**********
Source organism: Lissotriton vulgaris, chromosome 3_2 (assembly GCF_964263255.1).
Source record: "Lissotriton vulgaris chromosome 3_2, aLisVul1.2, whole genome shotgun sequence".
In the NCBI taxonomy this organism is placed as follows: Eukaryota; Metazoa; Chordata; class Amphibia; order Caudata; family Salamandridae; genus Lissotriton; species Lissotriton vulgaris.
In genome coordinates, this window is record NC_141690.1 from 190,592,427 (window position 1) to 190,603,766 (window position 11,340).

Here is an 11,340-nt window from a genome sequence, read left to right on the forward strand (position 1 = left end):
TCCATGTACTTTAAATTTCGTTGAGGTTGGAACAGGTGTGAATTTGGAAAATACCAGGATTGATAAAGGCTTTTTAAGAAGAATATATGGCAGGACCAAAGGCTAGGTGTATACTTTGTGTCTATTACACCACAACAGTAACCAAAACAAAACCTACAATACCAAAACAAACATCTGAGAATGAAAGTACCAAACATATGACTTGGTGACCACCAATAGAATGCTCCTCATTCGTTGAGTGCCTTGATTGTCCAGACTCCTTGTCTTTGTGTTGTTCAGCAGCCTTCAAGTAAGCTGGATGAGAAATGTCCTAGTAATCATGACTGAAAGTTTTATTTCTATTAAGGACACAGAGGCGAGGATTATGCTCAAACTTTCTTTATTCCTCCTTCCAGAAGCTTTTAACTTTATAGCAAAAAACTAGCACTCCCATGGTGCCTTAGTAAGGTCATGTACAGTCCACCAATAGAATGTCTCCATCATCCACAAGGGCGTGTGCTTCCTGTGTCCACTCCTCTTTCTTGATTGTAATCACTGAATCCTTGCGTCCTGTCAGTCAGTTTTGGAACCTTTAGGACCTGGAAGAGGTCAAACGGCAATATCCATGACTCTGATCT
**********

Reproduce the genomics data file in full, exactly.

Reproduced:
Source organism: Lissotriton vulgaris, chromosome 3_2 (assembly GCF_964263255.1).
Source record: "Lissotriton vulgaris chromosome 3_2, aLisVul1.2, whole genome shotgun sequence".
In the NCBI taxonomy this organism is placed as follows: Eukaryota; Metazoa; Chordata; class Amphibia; order Caudata; family Salamandridae; genus Lissotriton; species Lissotriton vulgaris.
In genome coordinates, this window is record NC_141690.1 from 190,592,427 (window position 1) to 190,603,766 (window position 11,340).

Here is an 11,340-nt window from a genome sequence, read left to right on the forward strand (position 1 = left end):
TCCATGTACTTTAAATTTCGTTGAGGTTGGAACAGGTGTGAATTTGGAAAATACCAGGATTGATAAAGGCTTTTTAAGAAGAATATATGGCAGGACCAAAGGCTAGGTGTATACTTTGTGTCTATTACACCACAACAGTAACCAAAACAAAACCTACAATACCAAAACAAACATCTGAGAATGAAAGTACCAAACATATGACTTGGTGACCACCAATAGAATGCTCCTCATTCGTTGAGTGCCTTGATTGTCCAGACTCCTTGTCTTTGTGTTGTTCAGCAGCCTTCAAGTAAGCTGGATGAGAAATGTCCTAGTAATCATGACTGAAAGTTTTATTTCTATTAAGGACACAGAGGCGAGGATTATGCTCAAACTTTCTTTATTCCTCCTTCCAGAAGCTTTTAACTTTATAGCAAAAAACTAGCACTCCCATGGTGCCTTAGTAAGGTCATGTACAGTCCACCAATAGAATGTCTCCATCATCCACAAGGGCGTGTGCTTCCTGTGTCCACTCCTCTTTCTTGATTGTAATCACTGAATCCTTGCGTCCTGTCAGTCAGTTTTGGAACCTTTAGGACCTGGAAGAGGTCAAACGGCAATATCCATGACTCTGATCT